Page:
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Learning to Learn.

Ranch Hand
Posts: 338
Scala Spring Java
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Hi Ranchers,

Here are the core technologies which a full stack Java developer must know:

Mandatory Techs and Tools for any Java technology.
HTML5(Twitter Bootstrap, Foundation), CSS3(SASS,COMPASS,LESS), XML, JSON, Google Maps API, DOM , Javascript and related languages like(TypeScript/DART/CoffeScript)
Any one Language like Java and related languages (Groovy/Scala/Clojure)
Log Frameworks: Log4J, Apache Common Logging, SLF
Repositories: (SVN/GIT)
Bug trackking tools: JIRA.
CI/CD/TDD tools: Jenkins.
Testing tools: JUnit/Spock.
Build Tools: (Ant/Maven/Gradle)
Web Servers: Apache Tomcat.
Enterprise Servers: WebSphere/WebLogic/JBOSS.
IDEs: Eclipse.

Apart from the above,

Core Java technologies:

Data Structures and Algorithms,
Regular Expressions
Java I/O, NIO, NIO2
Garbage Collections and Java Performance Tunning.
Lambda Expressions.
Exception Handling
Functional Programming.

Operating System Concepts(Helpful in Multithreading , Concurrency and Parellalism)
Tech Architect related subjects like: Software Architectures, Design Patterns, OOAD, UML,

Java Web Techs: JSP, Servlets.
Java Enterprise techs and frameworks: EJB/JPA/JMS,
Java Web Services: SOAP/REST

Frameworks and Technologies like:
Spring Core(DI/IOC/AOP/Data/Security)
Java Web Frameworks like Spring MVC, Grails, Play, GWT, Vaadin, JSF.
WorkFlow Engines like jBPM, Spring WebFlow.
OSGi and Dynamic Modularity Frameworks.
ORM and Data Mapper Frameworks(Hibernate/MyBatis)

Core JavaScript concepts like: DOM Manipulations.
Javascript frameworks like Jquery, AngularJS, Knockout, Backbone, ExpressJs, EmberJS, EXTJS, ReactJS, Polymer, Aurelia, Three, D3, ALLOY-UI etc.
Object Oriented Javascript, Server Side javascripts like NODE.JS.  

DataBase Technologies like:  RDBMS(Oracle/MYSQL/DB2)
Big Data Technologies like: Hadoop/Spark/Flume, NoSQL, NewSQL.

Apart from Above there is a trend of DSMAC(Distributed, Social, Analytics, Cloud):
Distributed, Parellel programming(AtejiPX, CUDA Java)  
Social Media API's like Facebook API, Twitter API, LinkedIn API.
Mobile techs(Java Mobile Web Apps, Java Native Android Apps)
RIA and Desktop apps technologies like JavaFX/GroovyFX (Can be used for building native Android Apps).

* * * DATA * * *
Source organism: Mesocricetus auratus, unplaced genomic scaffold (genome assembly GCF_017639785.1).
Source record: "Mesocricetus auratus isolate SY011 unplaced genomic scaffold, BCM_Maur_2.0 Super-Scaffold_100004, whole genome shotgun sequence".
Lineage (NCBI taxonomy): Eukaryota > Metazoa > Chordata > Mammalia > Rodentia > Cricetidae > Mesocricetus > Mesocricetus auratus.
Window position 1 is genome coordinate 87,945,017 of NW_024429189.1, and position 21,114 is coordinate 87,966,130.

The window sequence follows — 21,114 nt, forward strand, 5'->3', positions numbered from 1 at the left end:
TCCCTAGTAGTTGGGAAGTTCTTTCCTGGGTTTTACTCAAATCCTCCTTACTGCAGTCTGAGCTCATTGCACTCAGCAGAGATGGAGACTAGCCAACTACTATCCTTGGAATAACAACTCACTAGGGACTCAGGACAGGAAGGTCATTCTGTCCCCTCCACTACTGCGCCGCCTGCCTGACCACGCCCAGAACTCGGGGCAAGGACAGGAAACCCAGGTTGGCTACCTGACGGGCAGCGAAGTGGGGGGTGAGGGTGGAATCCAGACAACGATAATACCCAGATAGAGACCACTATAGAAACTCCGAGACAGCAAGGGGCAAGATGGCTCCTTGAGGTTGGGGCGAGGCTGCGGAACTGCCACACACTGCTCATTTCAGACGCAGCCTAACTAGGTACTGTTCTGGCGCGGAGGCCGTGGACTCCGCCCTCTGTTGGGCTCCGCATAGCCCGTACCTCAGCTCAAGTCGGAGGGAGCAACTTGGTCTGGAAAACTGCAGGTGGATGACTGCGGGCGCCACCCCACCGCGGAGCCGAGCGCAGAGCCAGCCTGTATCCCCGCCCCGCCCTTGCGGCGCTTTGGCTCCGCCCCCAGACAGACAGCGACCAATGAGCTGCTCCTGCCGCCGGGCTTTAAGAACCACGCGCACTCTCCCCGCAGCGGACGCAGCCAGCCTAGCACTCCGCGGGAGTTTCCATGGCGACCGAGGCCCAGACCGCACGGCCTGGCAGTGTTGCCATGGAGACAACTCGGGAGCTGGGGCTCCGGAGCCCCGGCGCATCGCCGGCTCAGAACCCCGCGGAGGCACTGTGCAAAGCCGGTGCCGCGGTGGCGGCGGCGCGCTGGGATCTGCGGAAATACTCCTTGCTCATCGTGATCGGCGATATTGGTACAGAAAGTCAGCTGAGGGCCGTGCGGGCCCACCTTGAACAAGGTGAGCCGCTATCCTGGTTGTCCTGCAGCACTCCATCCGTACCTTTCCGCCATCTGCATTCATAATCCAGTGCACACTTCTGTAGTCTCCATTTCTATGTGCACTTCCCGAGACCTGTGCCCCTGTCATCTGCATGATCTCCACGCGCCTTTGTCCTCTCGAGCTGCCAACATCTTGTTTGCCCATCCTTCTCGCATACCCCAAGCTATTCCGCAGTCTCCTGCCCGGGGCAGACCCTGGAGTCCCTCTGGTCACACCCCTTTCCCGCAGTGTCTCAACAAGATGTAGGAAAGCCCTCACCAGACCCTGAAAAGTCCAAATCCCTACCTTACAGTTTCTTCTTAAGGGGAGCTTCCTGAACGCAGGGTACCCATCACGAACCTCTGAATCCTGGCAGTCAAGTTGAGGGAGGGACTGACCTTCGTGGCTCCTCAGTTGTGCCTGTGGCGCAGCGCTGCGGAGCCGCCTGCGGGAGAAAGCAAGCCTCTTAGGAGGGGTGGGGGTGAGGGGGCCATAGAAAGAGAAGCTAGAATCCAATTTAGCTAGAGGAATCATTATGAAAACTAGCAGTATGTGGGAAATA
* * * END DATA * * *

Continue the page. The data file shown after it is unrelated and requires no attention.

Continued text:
Big Data Technologies like: Hadoop/Spark/Flume, NoSQL, NewSQL. (Note: I don't have maths,physics background: So cannot go into the fields like (AI, Robotics, NLP, Machine Learning, Deep Learning)
Cloud CRM technologies like Salesforce(APEX Language), Amazon Web Services.

On top of the above there are trends:
Software containerization platforms like Docker
IOT, Android TV, Android Wearables
Serverless Architectures, Codeless Developers

We can make pretty good use of above to learn:
Content Management Systems like Liferay 7.0 (Liferay with SMAC), AEM(Adobe Experience Manager)
Liferay Mobile Apps using Liferay Screens

Also there is new programming Paradigm coming up:
Reactive Programming(RxJava, RxJS, Akka)

There are several lists of technologies piling up...

Assuming I need to learn all of the above,

What strategy should a fresher make in order to master above things?
What should be my approach?
How to conquer all the above?

I have came across some great Professors and Professionals who can learn technologies in a short span of time in equal depth.

There are people who master several programming languages:
Languages include:
C,C++,Java, C#.Net, Scala, Groovy, Haskell, Perl, Python, Ruby and more...

I chose Java as a language,

But after 6 yrs of experience in Java, Still I feel, I stand no where in the competition

I want to learn the art of learning and want to master the chosen technology..

It will be great pleasure to get advice from the masters of technology present on this Great Java Forum.




Java Cowboy
Posts: 16084
Android Scala IntelliJ IDE Spring Java
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There are indeed a LOT of concepts, libraries, frameworks and products in the Java world, in fact there are so many that it is, in my opinion, impossible to become an expert in everything. Besides that, the world is constantly changing and new frameworks, libraries and even new programming languages are being developed every year. You could be putting all your time in learning and then find out that in two years there are lots of new things you need to learn.

So you need to choose which of these subjects you will really want to become an expert in, and which of them you'll need to know less deeply. For example, I'm mainly a back-end Java developer, I like inventing and building concurrent, efficient, scalable server-side software, but I care less about front-end development (HTML, CSS, JavaScript). I do know the basics of front-end development and I regularly build webapps, but it's not what I choose to specialize in.

About the art of learning: What in my experience works best is experimenting and using the technologies you want to learn, by writing lots of small applications yourself. I find it a lot easier to learn stuff by doing and finding out the theory along the way, than to first try to read a book full of theory from cover to cover before I try to use a technology myself.
Pankaj Shet
Ranch Hand
Posts: 338
Scala Spring Java
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Thanks Jesper for your reply,
But practising needs creativity which I lack.
I need to understand, what to practise? and how?
What are you doing in my house? Get 'em tiny ad!
a bit of art, as a gift, that will fit in a stocking
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